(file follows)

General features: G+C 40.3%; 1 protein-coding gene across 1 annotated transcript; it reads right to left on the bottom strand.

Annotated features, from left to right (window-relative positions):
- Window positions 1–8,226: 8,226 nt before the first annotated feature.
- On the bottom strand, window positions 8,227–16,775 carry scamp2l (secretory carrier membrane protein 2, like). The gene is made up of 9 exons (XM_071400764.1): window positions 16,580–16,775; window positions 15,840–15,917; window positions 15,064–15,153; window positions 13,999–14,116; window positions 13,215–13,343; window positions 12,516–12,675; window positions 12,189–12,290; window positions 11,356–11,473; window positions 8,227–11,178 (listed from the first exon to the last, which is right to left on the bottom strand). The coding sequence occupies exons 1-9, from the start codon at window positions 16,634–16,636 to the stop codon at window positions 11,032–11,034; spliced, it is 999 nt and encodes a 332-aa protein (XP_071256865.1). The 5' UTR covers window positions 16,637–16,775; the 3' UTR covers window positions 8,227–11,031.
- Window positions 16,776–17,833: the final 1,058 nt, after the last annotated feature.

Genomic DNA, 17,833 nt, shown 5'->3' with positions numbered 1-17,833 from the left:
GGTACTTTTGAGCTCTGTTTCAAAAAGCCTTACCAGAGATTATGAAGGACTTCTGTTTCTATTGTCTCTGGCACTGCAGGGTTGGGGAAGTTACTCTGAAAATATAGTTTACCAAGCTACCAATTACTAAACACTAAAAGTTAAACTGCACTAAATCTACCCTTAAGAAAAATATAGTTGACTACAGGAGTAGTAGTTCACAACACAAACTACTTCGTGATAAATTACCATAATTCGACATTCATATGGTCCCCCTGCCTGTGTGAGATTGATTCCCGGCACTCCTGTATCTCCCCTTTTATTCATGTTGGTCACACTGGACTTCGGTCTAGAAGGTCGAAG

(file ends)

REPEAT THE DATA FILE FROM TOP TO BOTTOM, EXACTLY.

General features: G+C 40.3%; 1 protein-coding gene across 1 annotated transcript; it reads right to left on the bottom strand.

Annotated features, from left to right (window-relative positions):
- Window positions 1–8,226: 8,226 nt before the first annotated feature.
- On the bottom strand, window positions 8,227–16,775 carry scamp2l (secretory carrier membrane protein 2, like). The gene is made up of 9 exons (XM_071400764.1): window positions 16,580–16,775; window positions 15,840–15,917; window positions 15,064–15,153; window positions 13,999–14,116; window positions 13,215–13,343; window positions 12,516–12,675; window positions 12,189–12,290; window positions 11,356–11,473; window positions 8,227–11,178 (listed from the first exon to the last, which is right to left on the bottom strand). The coding sequence occupies exons 1-9, from the start codon at window positions 16,634–16,636 to the stop codon at window positions 11,032–11,034; spliced, it is 999 nt and encodes a 332-aa protein (XP_071256865.1). The 5' UTR covers window positions 16,637–16,775; the 3' UTR covers window positions 8,227–11,031.
- Window positions 16,776–17,833: the final 1,058 nt, after the last annotated feature.

Genomic DNA, 17,833 nt, shown 5'->3' with positions numbered 1-17,833 from the left:
GGTACTTTTGAGCTCTGTTTCAAAAAGCCTTACCAGAGATTATGAAGGACTTCTGTTTCTATTGTCTCTGGCACTGCAGGGTTGGGGAAGTTACTCTGAAAATATAGTTTACCAAGCTACCAATTACTAAACACTAAAAGTTAAACTGCACTAAATCTACCCTTAAGAAAAATATAGTTGACTACAGGAGTAGTAGTTCACAACACAAACTACTTCGTGATAAATTACCATAATTCGACATTCATATGGTCCCCCTGCCTGTGTGAGATTGATTCCCGGCACTCCTGTATCTCCCCTTTTATTCATGTTGGTCACACTGGACTTCGGTCTAGAAGGTCGAAG